However, this does not mean that Germany is now closer to American policies than before. In fact, the relationship with the largest non-European ally experienced a pivotal change after the inauguration of Donald J. Trump. The former real estate mogul already relied on anti-Germany propaganda during his campaign and strictly opposes multilateralism, the international order that Germans learned to love after decades and centuries of international conflict and dispute. After eight years of close cooperation with a US President who was supposedly more popular in Germany than at home, the transatlantic collaboration experienced a rough modification. Last summer, Heiko Maas articulated the new transatlantic strategy of the Foreign Office in a Handelsblatt article: He stated that Berlin would aim at building a ‘balanced partnership’ with the US, based on sharing responsibility, boosting the multilateral order, and keeping all channels open.
Such a statement could not have been imaginable ten or twenty years ago. The federal republic never dared to assume such a position vis-à-vis its ‘big brother’, who had the key stake in rebuilding the country after the defeat and destruction of WWII, who safeguarded Western Germany’s security with nuclear deterrence during the Cold War, and who contributed to the reunification like no other nation. The statement clearly emphasizes a new direction. Maas does not seek to imply a bilateral balance between Berlin and DC but desires a closing of ranks with its partners in the EU, which he envisions to become an essential pillar for the liberal international order. Therefore, a joint foreign policy would imply a cohesive approach by all member states, reinforcing common interests and subordinating individual aspirations.
So, does Germany itself follow such an agenda? Especially the Nord Stream 2 case has been criticized as ignoring supranational interests and harming European partners. At the same time, the term ‘keeping all channels open’ in Maas’s contribution leaves space for interpretation. Could Egon Bahr’s NeueOstpolitik eventually experience a successful comeback? Both Nord Stream 2 and the current discussion concerning Huawei’s stake in Germany’s telecommunications infrastructure indicate such tendencies, or at least, demonstrate an incoherent grand strategy that puts economic interests at the fore and thus subordinates strategic alliance positions.
Nord Stream 2 – New gas, new dependencies?
Nord Stream 2 – as the number indicates – is not the first Russian natural gas-pipeline construct that connects the Russian Narwa Bay and Mecklenburg-Western Pomerania, a German state in the North East of the federal republic, next to Poland and the Baltic Sea. In order to complement the existing eight-year-old pipeline Nord Stream, which already runs at full capacity of 55 billion cubic meters per year and can no longer fully satisfy market demand, the € 9.5 billion expensive construction project concerning two additional pipelines is planned to be finished within the next few months. According to Gazprom, the key shareholder in the operation, the new tubes will ensure a secure and reliable energy supply for Europe. Since the majority of nuclear power plants is gradually switched off and lignite plants become the core target of environmental policies, European countries increasingly import gas from Russia, Azerbaijan, and Qatar. However, this is where the dispute begins.
While the federal government of Germany claims that the new pipelines are necessary to safeguard affordable energy prices, members of the opposition parties – alongside with several European neighbors and partners – argue against it. Rather than importing natural gas from non-European states, they contend, Germany should continue the construction of renewable energy sources based on the policy course of the Energiewende, i.e., the domestic transition from nuclear and lignite energy to sustainable foundations. The opposition party Alliance 90/The Greens, for example, claims that Nord Stream 2 is simply not necessary in economic terms and rather than gambling on small price benefits for final consumers, the federal government should be aware of the increased dependency towards Russia and the geopolitical implications for the whole of Europe. But what are those implications?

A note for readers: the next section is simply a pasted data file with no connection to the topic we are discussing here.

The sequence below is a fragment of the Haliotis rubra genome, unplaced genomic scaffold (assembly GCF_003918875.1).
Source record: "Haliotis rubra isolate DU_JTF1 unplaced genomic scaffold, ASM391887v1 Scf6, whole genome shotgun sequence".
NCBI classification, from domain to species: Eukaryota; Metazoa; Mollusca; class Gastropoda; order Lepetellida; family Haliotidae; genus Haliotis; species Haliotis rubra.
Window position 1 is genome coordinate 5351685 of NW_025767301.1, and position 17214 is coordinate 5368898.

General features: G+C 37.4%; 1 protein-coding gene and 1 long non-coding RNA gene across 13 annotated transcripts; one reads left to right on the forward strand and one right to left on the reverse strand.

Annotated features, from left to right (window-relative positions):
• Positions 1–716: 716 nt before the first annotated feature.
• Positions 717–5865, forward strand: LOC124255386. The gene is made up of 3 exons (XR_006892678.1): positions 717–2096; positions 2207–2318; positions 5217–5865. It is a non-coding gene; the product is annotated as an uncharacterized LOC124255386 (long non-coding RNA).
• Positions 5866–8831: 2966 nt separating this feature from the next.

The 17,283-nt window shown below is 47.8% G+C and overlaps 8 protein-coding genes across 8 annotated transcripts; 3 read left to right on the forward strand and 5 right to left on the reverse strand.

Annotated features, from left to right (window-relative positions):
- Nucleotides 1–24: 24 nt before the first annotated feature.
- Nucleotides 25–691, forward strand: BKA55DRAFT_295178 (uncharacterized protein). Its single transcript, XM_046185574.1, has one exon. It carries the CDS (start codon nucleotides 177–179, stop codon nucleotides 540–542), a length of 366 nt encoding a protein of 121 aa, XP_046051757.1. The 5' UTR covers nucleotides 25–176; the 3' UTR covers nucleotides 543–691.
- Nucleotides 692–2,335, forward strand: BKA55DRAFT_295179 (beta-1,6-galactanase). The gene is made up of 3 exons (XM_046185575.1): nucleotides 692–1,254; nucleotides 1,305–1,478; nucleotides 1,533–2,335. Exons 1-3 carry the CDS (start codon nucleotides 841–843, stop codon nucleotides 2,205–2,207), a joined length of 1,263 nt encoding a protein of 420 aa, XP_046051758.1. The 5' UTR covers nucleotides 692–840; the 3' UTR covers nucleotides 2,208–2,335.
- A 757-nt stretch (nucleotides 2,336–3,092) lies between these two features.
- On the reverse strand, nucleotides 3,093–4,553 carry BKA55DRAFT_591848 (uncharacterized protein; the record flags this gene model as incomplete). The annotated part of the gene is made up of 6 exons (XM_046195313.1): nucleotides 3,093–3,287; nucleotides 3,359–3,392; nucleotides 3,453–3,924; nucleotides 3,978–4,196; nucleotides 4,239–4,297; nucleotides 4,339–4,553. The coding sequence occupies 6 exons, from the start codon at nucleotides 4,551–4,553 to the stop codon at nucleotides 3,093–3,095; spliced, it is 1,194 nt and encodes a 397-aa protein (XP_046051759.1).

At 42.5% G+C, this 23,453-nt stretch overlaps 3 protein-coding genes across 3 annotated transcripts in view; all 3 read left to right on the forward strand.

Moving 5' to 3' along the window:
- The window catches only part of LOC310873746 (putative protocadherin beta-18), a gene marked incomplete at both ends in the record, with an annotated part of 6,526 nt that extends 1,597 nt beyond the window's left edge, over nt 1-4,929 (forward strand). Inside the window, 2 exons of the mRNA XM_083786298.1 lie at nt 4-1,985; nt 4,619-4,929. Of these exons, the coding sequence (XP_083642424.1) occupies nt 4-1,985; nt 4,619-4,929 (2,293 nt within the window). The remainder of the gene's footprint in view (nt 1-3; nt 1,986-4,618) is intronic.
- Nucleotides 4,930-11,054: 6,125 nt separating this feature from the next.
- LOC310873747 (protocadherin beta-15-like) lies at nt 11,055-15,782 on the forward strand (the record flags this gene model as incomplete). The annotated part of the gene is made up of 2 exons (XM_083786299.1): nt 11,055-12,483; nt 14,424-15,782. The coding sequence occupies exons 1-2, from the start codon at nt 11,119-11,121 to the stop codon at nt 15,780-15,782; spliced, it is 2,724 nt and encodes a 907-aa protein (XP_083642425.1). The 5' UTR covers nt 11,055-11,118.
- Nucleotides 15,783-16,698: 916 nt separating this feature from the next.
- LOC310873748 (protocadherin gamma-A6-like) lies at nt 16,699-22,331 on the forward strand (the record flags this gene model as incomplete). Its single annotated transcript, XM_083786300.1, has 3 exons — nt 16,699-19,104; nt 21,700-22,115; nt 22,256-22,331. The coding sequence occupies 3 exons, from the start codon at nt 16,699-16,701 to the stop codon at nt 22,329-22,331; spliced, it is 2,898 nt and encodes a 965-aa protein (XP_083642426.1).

On one hand, Eastern European countries that feature land connections for Russian-European gas pipelines would be bypassed as the pipeline would directly cross the Baltic Sea and reach Germany. So far, Poland, Belarus, and Ukraine imposed charges on gas transports across their territory. With another underwater channel, these states would lose significant income and relevance for Russia. In theory, Moscow could then literally turn off the gas for Poland and Ukraine without harming Germany. In the light of the current situation in Eastern Ukraine and the ongoing disputes between Kyiv and Moscow, this does not seem to benefit the Ukrainians, which Germany at least diplomatically seeks to support in safeguarding their sovereignty. Concerning Poland’s current nationalistic and EU-skeptical policies, one may expect additional turmoil in Warsaw and an increase in negative perceptions concerning the EU and Germany. In addition, South-Eastern European states such as Greece and Bulgaria are insulted by Germany’s two-faced approach: In 2015, these states had discarded plans for an alternative project, South Stream, in the light of sanctions against Russia.
Brussels is perceptibly aware of these implications and dislikes the idea of having a Russian state-owned enterprise, Gazprom, operate the pipelines and deliver natural gas to the European energy network. Hence, the European Commission tried to force Berlin to halt the project by introducing a new energy regulation in the beginning of 2019. However, Germany sought the support of France in proposing a compromise, which was eventually adopted. With this alternative approach, the regulatory power concerning gas imports is subordinated to the national level. Consequently, the state in which the imported gas joins the EU network from now on has the say over regulatory criteria. As pointed out earlier, this is Germany in the case of Nord Stream 2. If the negotiation had failed, it would have been difficult to continue the Nord Stream 2 project. All member states with a corresponding presence in the Baltic Sea could then have influenced the future of the project, e.g. Denmark, Finland, and Estonia, which see the pipeline just as critical as their follow European countries in the South-East.